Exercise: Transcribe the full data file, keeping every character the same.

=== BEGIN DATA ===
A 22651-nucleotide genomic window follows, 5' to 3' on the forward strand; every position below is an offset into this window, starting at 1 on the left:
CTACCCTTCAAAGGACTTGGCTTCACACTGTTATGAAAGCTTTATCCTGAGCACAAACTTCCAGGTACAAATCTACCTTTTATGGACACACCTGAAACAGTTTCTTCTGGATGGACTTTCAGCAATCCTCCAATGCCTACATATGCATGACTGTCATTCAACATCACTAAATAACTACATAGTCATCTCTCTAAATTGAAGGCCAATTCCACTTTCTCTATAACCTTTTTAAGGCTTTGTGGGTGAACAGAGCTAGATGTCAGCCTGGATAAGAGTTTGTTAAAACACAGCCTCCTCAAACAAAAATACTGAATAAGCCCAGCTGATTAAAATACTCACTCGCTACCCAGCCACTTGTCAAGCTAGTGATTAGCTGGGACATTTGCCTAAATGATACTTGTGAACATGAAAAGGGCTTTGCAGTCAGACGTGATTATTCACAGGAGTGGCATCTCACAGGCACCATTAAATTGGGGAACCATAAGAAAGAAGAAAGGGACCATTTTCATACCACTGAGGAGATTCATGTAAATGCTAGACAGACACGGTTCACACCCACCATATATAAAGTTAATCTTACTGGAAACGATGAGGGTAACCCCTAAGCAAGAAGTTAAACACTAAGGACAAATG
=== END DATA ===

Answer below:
A 22651-nucleotide genomic window follows, 5' to 3' on the forward strand; every position below is an offset into this window, starting at 1 on the left:
CTACCCTTCAAAGGACTTGGCTTCACACTGTTATGAAAGCTTTATCCTGAGCACAAACTTCCAGGTACAAATCTACCTTTTATGGACACACCTGAAACAGTTTCTTCTGGATGGACTTTCAGCAATCCTCCAATGCCTACATATGCATGACTGTCATTCAACATCACTAAATAACTACATAGTCATCTCTCTAAATTGAAGGCCAATTCCACTTTCTCTATAACCTTTTTAAGGCTTTGTGGGTGAACAGAGCTAGATGTCAGCCTGGATAAGAGTTTGTTAAAACACAGCCTCCTCAAACAAAAATACTGAATAAGCCCAGCTGATTAAAATACTCACTCGCTACCCAGCCACTTGTCAAGCTAGTGATTAGCTGGGACATTTGCCTAAATGATACTTGTGAACATGAAAAGGGCTTTGCAGTCAGACGTGATTATTCACAGGAGTGGCATCTCACAGGCACCATTAAATTGGGGAACCATAAGAAAGAAGAAAGGGACCATTTTCATACCACTGAGGAGATTCATGTAAATGCTAGACAGACACGGTTCACACCCACCATATATAAAGTTAATCTTACTGGAAACGATGAGGGTAACCCCTAAGCAAGAAGTTAAACACTAAGGACAAATG